In addition, young men and women diagnosed with cancer are often at risk for medically-related infertility and have a narrow window to access fertility preservation before beginning their cancer treatments.
Twenty states today have insurance laws for infertility medical care. It may seem surprising given its reputation as the steadfast vanguard for protecting access to reproductive health, but Washington state is not one of those states.
Because our state does not mandate health plans to cover infertility treatments, the ability to raise a family becomes a function of economic privilege for those facing an infertility diagnosis. Washingtonians who pay monthly premiums for their health insurance but do not have fertility coverage bear the entire cost of their infertility medical care themselves, adding financial stress and debt to the already significant emotional drain of infertility.
Many simply cannot afford care. Others drop out of treatment early when their savings are depleted.
The status quo in our state disproportionately affects people of color, the less affluent, and those providing basic services such as day care. B. School teachers whose health plans do not cover infertility treatment. It discriminates against the LGTBQ community and others who need medical assistance to have children.
Lawmakers in Olympia are now introducing a much-needed bill (HB 1151) to address the inequalities, untreated burdens of disease and injustices that have existed unchecked in our state for far too long. HB 1151 is widely supported by patient advocates and health professional organizations statewide and would require insurers to pay for infertility medical care and fertility preservation for patients diagnosed with cancer or other conditions that affect fertility can.
Studies make it clear that mandatory health insurance not only improves access, but also leads to better treatment outcomes. Most patients diagnosed with infertility do not require or undergo IVF treatment. For those who require IVF and have insurance coverage, the rate of higher-risk multiple pregnancies is lower because patients are more likely to choose single embryo transfer. This translates into significant cost savings as well as better health outcomes for both mother and child.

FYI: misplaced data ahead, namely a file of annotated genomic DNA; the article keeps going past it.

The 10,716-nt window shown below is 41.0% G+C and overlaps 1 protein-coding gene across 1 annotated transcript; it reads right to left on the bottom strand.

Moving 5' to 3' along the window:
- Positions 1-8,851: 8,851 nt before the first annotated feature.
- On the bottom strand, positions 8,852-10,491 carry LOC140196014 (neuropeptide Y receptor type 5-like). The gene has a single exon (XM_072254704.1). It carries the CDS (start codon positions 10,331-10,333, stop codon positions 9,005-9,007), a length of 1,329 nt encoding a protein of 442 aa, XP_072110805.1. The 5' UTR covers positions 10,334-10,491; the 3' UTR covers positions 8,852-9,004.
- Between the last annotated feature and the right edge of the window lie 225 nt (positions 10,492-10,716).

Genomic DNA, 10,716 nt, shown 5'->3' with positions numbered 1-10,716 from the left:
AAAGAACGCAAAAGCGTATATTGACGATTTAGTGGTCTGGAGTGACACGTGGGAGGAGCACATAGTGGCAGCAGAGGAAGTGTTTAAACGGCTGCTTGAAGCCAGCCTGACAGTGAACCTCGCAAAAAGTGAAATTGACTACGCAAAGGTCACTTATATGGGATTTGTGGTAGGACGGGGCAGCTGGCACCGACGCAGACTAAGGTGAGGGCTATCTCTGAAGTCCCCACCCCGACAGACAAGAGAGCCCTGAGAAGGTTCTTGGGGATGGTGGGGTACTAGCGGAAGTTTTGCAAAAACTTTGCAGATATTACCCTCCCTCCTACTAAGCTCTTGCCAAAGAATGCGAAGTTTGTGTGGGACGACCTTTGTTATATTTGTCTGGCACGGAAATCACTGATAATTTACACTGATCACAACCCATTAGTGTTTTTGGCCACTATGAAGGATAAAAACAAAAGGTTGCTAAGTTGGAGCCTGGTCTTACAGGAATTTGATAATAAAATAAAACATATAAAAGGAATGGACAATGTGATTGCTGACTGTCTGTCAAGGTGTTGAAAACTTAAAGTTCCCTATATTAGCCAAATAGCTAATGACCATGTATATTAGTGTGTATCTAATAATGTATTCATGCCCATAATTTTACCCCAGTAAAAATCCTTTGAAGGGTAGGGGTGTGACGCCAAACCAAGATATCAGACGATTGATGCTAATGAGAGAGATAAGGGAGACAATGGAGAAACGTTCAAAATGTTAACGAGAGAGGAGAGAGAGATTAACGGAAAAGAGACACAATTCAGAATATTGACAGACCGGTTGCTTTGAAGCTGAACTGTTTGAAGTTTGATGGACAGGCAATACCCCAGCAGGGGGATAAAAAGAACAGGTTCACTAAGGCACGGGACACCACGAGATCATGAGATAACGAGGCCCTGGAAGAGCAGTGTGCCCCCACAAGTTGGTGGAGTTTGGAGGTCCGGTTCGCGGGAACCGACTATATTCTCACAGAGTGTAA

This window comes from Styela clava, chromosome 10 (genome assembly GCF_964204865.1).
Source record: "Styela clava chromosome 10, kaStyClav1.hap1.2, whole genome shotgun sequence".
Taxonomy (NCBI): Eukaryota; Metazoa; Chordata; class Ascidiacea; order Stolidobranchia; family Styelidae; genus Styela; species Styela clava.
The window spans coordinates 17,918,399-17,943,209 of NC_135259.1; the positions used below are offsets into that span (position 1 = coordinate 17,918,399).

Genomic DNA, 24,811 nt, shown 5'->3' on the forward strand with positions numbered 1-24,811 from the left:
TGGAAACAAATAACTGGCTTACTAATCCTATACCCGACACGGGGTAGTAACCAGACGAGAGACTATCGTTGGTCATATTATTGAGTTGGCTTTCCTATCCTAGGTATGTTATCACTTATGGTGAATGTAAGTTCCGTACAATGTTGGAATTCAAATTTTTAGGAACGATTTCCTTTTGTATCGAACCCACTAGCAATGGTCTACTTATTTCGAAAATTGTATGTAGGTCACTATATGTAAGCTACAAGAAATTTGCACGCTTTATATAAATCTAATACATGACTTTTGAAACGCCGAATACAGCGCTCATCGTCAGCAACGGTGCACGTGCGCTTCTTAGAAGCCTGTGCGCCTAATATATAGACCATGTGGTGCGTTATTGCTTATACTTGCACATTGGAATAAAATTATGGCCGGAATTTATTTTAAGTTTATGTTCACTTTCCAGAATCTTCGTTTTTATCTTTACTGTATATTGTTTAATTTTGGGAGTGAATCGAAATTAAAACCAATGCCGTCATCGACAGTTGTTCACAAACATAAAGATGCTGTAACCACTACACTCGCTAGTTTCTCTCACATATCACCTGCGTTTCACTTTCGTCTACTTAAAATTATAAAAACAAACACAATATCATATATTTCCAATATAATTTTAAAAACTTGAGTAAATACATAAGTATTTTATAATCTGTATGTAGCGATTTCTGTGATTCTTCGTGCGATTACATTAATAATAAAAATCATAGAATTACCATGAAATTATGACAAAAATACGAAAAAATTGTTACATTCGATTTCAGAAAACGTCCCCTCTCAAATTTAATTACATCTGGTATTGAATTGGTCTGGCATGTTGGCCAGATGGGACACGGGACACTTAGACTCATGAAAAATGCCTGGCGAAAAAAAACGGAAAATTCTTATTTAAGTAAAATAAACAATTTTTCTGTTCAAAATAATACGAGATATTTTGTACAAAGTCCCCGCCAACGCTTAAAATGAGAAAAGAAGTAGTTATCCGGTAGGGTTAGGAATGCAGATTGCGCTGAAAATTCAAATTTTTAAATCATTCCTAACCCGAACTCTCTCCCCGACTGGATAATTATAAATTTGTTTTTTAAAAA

What HB 1151 won’t do is significantly increase premiums for Washingtoners. Robust data and actuarial studies from several states show that mandatory comprehensive coverage for infertility treatment increases premiums and administrative costs only nominally. Infertility care has the wrong impression of being expensive. It can certainly be when paid out of pocket, and often prohibitive, but when spread across the group of payers, increases for the group are small.
In Massachusetts, which has had a mandate for unlimited coverage since 1987, a state-funded study found actual premium increases are just 0.12 percent per member per month. IVF has not been overused either. This is not surprising considering that IVF is a difficult treatment that few are willing to undergo unless medically indicated.
For Washingtonians struggling with infertility or faced with the prospect of infertility when diagnosed with cancer, the clock is ticking. HB 1151 is before our legislature. Now is the time for Washington state to lead the way in access to reproductive health and join the growing number of states to hold insurers accountable for covering infertility like any other disease. Its passage will transform the lives of those in the Evergreen State struggling with infertility and for those in the years to come.
dr Christopher Herndon is Associate Professor and Medical Director of the Division of Reproductive Endocrinology and Infertility at the University of Washington School of Medicine.